Many programs have been discontinued and repurposed in numerous colleges around Bhutan. In Sherubtse College, the majority of its programs in the Humanities and Social Sciences have been cancelled or repurposed.
With the exception of the Dzongkha lecturers, no decision has been made regarding the other lecturers that teach dismissed and repurposed programs because they still have a few years left to teach the current students studying discontinued or repurposed programs.
Certain lecturers continue to worry about the unpredictability of their future employment.
One of them is a lecturer from Sherubtse College, and he said that before there were fifteen programs offered by the college, however, due to the revamp, it boiled down to eight programs offered by the college.
A former lecture informed that following the announcement of the intention to redesign the institutions, six lecturers submitted their letters of resignation. She expects there will be more today due to the uncertainty for them.
Similarly, students reported that there appeared to be a shortage of lecturers.
Norbu, one of the students, informed that many programs have lecturers that cover two modules.
The Arts and Humanities programs were repackaged with the goal of helping students build their job market readiness skills, which is not only limited to Bhutan.
A Sherubtse lecturer said, “We used to have a B.A. Dzongkha and English course, but it was cancelled for some reason, so now we only have Dzongkha communication and six Dzongkha lecturers are there. According to the RUB, there was only a requirement for two Dzongkha lecturers, and the remaining four of us were offered two choices.”
The two choices are to transfer to another institution to work as a Dzongkha lecturer if there is a vacancy, or work as a Dzongkha teacher in high schools with all the perks you get as a lecturer with little allowance reduction.
The Ministry of Education and Skills Development is in need of experienced Dzongkha teachers, and they are more than delighted to take expert Dzongkha lecturers, it was discovered during the conversation.
The lecturers appeared to be okay with the options they were provided despite being demoted from their previous position because they were assured that their grade would not change despite the change in title.
Due to their lack of foundational knowledge, the Dzongkha lecturers are currently not undergoing any training, which will make skill development and upskilling very challenging for them. As a result, they were advised to either find employment as Dzongkha teachers or transfer to another college as Dzongkha lecturers.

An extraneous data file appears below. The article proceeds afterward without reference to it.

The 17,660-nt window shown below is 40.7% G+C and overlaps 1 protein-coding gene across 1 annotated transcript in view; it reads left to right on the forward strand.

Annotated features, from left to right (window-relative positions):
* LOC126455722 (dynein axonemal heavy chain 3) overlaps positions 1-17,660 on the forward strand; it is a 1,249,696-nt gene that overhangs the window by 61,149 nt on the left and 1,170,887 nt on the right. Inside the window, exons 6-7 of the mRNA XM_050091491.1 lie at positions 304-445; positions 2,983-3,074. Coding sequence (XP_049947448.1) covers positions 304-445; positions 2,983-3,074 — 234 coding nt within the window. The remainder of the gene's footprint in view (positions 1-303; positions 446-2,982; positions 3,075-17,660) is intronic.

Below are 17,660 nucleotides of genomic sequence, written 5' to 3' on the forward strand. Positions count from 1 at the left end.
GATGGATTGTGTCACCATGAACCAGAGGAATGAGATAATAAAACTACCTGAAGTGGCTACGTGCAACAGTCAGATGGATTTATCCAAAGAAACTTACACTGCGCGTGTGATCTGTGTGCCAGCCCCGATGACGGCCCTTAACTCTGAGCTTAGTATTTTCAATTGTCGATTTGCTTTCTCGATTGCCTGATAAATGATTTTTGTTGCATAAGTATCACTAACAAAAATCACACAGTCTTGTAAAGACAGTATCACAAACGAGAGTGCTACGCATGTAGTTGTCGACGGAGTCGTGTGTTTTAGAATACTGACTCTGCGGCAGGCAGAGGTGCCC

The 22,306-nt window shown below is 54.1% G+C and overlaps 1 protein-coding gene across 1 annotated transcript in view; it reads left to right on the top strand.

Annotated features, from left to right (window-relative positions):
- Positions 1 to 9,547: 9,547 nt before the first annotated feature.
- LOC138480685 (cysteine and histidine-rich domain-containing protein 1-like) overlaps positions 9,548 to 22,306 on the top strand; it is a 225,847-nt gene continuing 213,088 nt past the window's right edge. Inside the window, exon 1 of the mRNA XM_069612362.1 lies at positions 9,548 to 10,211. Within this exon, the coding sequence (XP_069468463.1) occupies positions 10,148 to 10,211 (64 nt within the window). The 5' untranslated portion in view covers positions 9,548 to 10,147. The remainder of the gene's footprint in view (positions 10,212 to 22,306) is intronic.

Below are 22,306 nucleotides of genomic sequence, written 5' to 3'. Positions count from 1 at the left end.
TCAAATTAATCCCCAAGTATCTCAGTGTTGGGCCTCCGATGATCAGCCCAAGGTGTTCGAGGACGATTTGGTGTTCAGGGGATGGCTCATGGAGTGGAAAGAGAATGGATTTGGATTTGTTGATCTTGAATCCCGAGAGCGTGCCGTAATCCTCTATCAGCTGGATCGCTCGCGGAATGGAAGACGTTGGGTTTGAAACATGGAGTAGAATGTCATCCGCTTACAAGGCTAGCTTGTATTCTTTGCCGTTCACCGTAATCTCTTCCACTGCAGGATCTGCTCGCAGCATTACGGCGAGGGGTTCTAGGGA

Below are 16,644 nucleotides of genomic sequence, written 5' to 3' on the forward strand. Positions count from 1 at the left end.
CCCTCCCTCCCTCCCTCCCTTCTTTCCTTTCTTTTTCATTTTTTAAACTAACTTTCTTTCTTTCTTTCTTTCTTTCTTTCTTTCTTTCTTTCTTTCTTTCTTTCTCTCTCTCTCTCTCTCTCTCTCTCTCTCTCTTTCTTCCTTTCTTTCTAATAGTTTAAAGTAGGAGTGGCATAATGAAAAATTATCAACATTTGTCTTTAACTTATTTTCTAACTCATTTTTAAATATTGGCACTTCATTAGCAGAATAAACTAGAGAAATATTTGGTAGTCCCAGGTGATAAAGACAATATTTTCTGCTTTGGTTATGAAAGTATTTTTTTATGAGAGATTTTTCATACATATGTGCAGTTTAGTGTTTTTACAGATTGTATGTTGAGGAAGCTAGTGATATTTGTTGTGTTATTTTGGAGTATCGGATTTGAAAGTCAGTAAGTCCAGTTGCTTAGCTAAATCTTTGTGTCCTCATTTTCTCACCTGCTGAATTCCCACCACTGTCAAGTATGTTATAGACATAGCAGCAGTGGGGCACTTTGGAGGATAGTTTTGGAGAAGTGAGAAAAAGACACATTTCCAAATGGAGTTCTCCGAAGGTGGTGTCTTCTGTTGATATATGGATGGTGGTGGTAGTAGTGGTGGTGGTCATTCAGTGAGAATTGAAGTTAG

Another Dzongkha lecturer commented on the RUB’s provisional decision, saying, “I think we have no choice against the RUB’s decision as what they are doing looks appropriate. Programs will no longer be offered, hence we won’t have students to teach.”
Transferring to a different college to work as a Dzongkha lecturer was one option, but it did not work out well for one of the Dzongkha lecturers.
He explains, “Last time, I made the decision to transfer as a dzongkhag lecturer at GCIT, but subsequently I was told there was no need for any Dzongkha lecturer since they were going to regularize the one that was on a contract.”
It was informed that the decision had been made in its whole, but nothing in writing appears to have been officially delivered to them.
Students who are still enrolled at Sherubtse express their opinions over the discontinuation of their programs.
“It is sad because the program I am currently enrolled in seems to be of no use, according to what we hear,” Tshering stated.
“I am beginning to doubt how I will work when everyone has decided that what I am studying is useless in the modern era. It is demoralizing,” she continued.
Many of the students shared similar opinions, although some are rather positive about the decisions they made.
“Though judgements have been made regarding the discontinuation of programs or their repurposing, I do not take it to heart, I believe that in order to have an impact on the world, you must have the will and interest to do so, whether they say it is relevant or not,” said Devi, further adding, “All of it is up to us.”
After discussing the Sherubtse College curriculum with the president of Norbu Rigter College (NRC), the paper inquired about the admission of Arts and Humanities students to NRC.
“We have a student quota provided by RUB, and we cannot go beyond it,” the NRC president declared.
“Although there is a surge in applications, we choose not to submit an application to raise the number of available seats for students since we do not have the necessary infrastructure or staff to do so. Since quality is our goal,” he said.
According to him, there is a surge of between 40 percent and 70 percent in the number of candidates.
In contrast to other colleges, the president of NRC stated that they have no plans to repurpose their current programs. Instead, they will be replaced with more pertinent ones if they become outdated.
The NRC president affirmed that the college would offer the B.A. in English and B.A. in Dzongkha and English since he believes they are extremely useful programs.
“These programs deal with communication, and whether or not you are intelligent, communication is crucial in everyday life. You have the chance to work if you are competent at communicating,” he said.
The B.A. in Dzongkha, English, Socioeconomics, and Politics, according to the president, are all quite pertinent from the RCSC exams standpoint.
The lecturers at Sherubtse College who are undergoing upskilling programs, on the other hand, are content with the repurposing of programs.
The training and consultation, according to some of the lecturers undergoing upskilling programs, are proceeding well, and they discovered that the repurposing of the programs was appropriate in light of the shifting times.